The Stones of Mr. Jones

Discussion in 'The Sound Hound Lounge' started by BlackT-Shirt, Mar 3, 2015.

  1. BlackT-Shirt

    BlackT-Shirt Member

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    School me on the essential and/or iconic work of Brian Jones, and please limit it to his guitar work. Thanks!
     
  2. aiq

    aiq Supporting Member

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  3. Rex Anderson

    Rex Anderson Member

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  4. cameron

    cameron Member

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    Well, the essential and iconic work by Brian Jones would be all of the Rolling Stones recordings until summer '68. If you want to limit it to just his guitar work, you can just ignore any songs that prominently feature a harmonica, as that's most probably Jones (though Jagger can blow a mean harp too . . . )
     
  5. aiq

    aiq Supporting Member

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    One reason this was not released at the time.

    Jones was pretty loaded and on the sleepy drugs by this point. These groups had played for years with screaming so loud they could not hear - ever heard those Beatle boots from Japan when the audience was politely quiet? Ouch!

    Of course the survivors of the sixties got better.

    The records sound good tho'.
     
  6. Lotis

    Lotis Silver Supporting Member

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    I think he was one of the first electric slide players if not the first in the UK. Hung with the Stones for a few shows and was on stage security in '65 when Satisfaction was #1. They were way cool and thrilled to be in the US. Particularly Brian was very outgoing. Still got an autographed picture of the whole band. What a sad end for him. I love the early Stones!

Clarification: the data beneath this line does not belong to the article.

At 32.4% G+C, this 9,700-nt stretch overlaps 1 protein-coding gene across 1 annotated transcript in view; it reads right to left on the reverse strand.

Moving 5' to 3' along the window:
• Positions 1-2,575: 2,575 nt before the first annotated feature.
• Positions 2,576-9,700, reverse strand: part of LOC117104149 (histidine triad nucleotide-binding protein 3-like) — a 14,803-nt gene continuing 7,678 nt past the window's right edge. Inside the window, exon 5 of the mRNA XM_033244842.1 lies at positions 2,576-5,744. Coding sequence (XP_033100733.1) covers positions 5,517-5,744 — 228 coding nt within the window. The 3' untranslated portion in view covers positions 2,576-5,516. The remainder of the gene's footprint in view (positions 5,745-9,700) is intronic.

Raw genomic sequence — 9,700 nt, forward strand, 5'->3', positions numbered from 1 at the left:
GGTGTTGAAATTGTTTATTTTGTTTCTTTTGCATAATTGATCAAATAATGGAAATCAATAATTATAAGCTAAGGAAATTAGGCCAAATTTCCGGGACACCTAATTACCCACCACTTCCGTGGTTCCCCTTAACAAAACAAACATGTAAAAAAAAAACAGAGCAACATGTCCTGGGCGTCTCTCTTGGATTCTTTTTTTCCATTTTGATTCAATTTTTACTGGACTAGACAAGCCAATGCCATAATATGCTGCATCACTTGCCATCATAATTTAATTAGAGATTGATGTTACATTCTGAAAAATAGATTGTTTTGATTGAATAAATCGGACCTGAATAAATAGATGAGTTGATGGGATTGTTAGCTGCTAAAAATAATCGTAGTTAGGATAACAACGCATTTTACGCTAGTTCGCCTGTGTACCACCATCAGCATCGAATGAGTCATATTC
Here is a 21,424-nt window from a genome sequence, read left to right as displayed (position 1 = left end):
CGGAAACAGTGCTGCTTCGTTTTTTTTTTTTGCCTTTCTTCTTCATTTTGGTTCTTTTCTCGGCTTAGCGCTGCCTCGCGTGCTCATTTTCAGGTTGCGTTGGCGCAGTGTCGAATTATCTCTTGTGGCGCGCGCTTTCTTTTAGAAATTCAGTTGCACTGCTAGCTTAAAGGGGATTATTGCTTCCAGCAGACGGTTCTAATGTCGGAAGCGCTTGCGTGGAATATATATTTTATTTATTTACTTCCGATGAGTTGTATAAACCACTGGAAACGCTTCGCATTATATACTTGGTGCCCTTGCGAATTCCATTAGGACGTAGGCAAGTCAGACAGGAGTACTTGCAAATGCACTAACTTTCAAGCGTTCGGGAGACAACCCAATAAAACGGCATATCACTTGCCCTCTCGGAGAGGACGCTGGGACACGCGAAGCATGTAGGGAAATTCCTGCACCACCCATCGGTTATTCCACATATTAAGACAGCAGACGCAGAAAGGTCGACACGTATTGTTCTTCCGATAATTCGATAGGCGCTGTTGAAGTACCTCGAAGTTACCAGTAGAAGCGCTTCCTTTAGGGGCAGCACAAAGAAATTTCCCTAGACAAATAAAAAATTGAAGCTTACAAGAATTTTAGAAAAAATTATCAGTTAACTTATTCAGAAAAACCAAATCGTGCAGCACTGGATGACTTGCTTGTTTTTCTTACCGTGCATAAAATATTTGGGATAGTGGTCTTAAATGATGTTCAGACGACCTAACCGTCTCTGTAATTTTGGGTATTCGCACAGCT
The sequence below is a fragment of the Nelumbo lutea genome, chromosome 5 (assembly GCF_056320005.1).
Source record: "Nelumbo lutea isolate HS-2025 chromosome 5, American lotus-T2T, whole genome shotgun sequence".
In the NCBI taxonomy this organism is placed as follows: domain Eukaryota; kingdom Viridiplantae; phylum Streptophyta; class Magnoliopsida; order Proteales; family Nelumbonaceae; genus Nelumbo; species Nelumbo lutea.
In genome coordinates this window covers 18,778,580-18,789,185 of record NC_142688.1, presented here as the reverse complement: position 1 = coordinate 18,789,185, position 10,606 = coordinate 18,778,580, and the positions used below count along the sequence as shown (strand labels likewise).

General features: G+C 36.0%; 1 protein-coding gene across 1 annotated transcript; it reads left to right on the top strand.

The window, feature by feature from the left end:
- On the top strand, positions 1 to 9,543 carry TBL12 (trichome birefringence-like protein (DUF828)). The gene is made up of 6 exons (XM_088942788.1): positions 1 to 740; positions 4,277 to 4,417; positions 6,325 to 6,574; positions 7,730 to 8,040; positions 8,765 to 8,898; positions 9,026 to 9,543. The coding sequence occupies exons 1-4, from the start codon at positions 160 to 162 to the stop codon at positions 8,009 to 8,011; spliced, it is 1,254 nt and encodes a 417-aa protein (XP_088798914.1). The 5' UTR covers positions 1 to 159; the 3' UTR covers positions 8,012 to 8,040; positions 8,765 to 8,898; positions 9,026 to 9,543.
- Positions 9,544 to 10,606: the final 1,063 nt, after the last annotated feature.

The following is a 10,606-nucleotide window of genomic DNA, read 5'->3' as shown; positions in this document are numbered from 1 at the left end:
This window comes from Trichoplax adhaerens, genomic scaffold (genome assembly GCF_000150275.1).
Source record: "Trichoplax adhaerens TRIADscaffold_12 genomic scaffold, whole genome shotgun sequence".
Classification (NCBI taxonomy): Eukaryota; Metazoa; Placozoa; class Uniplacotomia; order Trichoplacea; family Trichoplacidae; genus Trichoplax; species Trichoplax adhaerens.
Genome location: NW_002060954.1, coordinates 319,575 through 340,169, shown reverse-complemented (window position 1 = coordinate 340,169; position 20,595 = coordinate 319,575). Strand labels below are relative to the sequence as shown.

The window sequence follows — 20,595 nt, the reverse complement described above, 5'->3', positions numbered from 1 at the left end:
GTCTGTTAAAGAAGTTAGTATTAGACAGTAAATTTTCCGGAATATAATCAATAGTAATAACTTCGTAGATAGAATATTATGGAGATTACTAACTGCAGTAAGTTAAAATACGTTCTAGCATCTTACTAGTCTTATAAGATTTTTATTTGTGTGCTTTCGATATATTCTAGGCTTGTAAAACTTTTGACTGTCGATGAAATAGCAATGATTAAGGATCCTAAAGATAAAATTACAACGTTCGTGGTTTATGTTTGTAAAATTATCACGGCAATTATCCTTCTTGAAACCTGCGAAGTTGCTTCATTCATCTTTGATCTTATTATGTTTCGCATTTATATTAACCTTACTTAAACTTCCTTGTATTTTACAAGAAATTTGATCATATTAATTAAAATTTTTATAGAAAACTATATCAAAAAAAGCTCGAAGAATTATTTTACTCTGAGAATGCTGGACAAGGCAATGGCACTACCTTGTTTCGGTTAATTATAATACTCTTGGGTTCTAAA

7. option1

    option1 Member

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    Jones' sitar on Paint it Black is, IMHO, what makes that song so iconic. I suspect he was responsible for most of the guitar sound on that song as well, or certainly influenced it:



    Neil
     
  8. e???

    e??? Member

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    Most of the early good guitar work was Brian. "Heart of Stone", "time is on my side". Ruby Tuesday is pretty much all Brian, he even wrote some lyrics and mostly all the music for it. On "Aftermath" and "Between the Buttons" all the weird instruments are Brian. Like the sitar on paint it black or marimbas or vibes or whatever on "Under my Thumb". Then the hated "Satanic Majesties Request" (never understood why people hated this album so much, people said it was a beatles rip-off because it was all trippy, but everyone was trippy then, and the Stones did it way different), this whole album is Brian Jones on a lot of drugs. Mick and Keith were too busy fighting drug busts, and being stars, and stealing Brians girlfriend. Keith has said many times that he doesn't remember doing "Satanic Majesties", but he remembers the photo shoot. That's because it's all Brian, with a song by Bill Wyman thrown in. Mick wrote lyrics for it and sang it, but he and Brian didn't get along at all at that point, so you can imagine that recording situation. Musically it's really beautiful, and it on makes me wonder what else he would have done. When he got kicked out a few weeks before he died, he made plans to tour and start a band with Hendrix. They were friends, it probably would have been awesome. Standout tracks on the "satanic" album are "sing this all together", "2000 light years from home", "she's a rainbow" and a few awesome instrumentals...